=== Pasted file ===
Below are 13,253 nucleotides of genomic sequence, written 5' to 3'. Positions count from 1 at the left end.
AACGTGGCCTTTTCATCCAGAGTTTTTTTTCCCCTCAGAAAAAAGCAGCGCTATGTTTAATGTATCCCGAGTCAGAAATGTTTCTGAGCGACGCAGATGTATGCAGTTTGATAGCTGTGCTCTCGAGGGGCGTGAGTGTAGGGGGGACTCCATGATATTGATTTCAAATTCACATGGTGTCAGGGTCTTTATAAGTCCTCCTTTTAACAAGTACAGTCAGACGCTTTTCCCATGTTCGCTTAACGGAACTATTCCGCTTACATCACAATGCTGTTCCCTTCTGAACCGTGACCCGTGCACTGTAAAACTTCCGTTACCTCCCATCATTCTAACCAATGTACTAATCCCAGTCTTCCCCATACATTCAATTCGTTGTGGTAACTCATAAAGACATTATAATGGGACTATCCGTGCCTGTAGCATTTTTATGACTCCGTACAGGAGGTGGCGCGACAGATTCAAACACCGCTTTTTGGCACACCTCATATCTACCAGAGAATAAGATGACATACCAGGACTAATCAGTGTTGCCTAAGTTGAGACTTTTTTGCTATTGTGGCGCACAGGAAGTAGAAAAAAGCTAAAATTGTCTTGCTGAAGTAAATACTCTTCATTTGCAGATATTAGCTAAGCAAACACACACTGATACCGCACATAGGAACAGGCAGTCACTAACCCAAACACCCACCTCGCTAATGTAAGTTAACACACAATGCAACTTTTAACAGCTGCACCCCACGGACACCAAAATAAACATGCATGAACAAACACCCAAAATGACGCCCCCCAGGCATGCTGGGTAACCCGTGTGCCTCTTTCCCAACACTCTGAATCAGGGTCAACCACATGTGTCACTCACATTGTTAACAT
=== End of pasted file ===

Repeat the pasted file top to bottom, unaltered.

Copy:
Below are 13,253 nucleotides of genomic sequence, written 5' to 3'. Positions count from 1 at the left end.
AACGTGGCCTTTTCATCCAGAGTTTTTTTTCCCCTCAGAAAAAAGCAGCGCTATGTTTAATGTATCCCGAGTCAGAAATGTTTCTGAGCGACGCAGATGTATGCAGTTTGATAGCTGTGCTCTCGAGGGGCGTGAGTGTAGGGGGGACTCCATGATATTGATTTCAAATTCACATGGTGTCAGGGTCTTTATAAGTCCTCCTTTTAACAAGTACAGTCAGACGCTTTTCCCATGTTCGCTTAACGGAACTATTCCGCTTACATCACAATGCTGTTCCCTTCTGAACCGTGACCCGTGCACTGTAAAACTTCCGTTACCTCCCATCATTCTAACCAATGTACTAATCCCAGTCTTCCCCATACATTCAATTCGTTGTGGTAACTCATAAAGACATTATAATGGGACTATCCGTGCCTGTAGCATTTTTATGACTCCGTACAGGAGGTGGCGCGACAGATTCAAACACCGCTTTTTGGCACACCTCATATCTACCAGAGAATAAGATGACATACCAGGACTAATCAGTGTTGCCTAAGTTGAGACTTTTTTGCTATTGTGGCGCACAGGAAGTAGAAAAAAGCTAAAATTGTCTTGCTGAAGTAAATACTCTTCATTTGCAGATATTAGCTAAGCAAACACACACTGATACCGCACATAGGAACAGGCAGTCACTAACCCAAACACCCACCTCGCTAATGTAAGTTAACACACAATGCAACTTTTAACAGCTGCACCCCACGGACACCAAAATAAACATGCATGAACAAACACCCAAAATGACGCCCCCCAGGCATGCTGGGTAACCCGTGTGCCTCTTTCCCAACACTCTGAATCAGGGTCAACCACATGTGTCACTCACATTGTTAACAT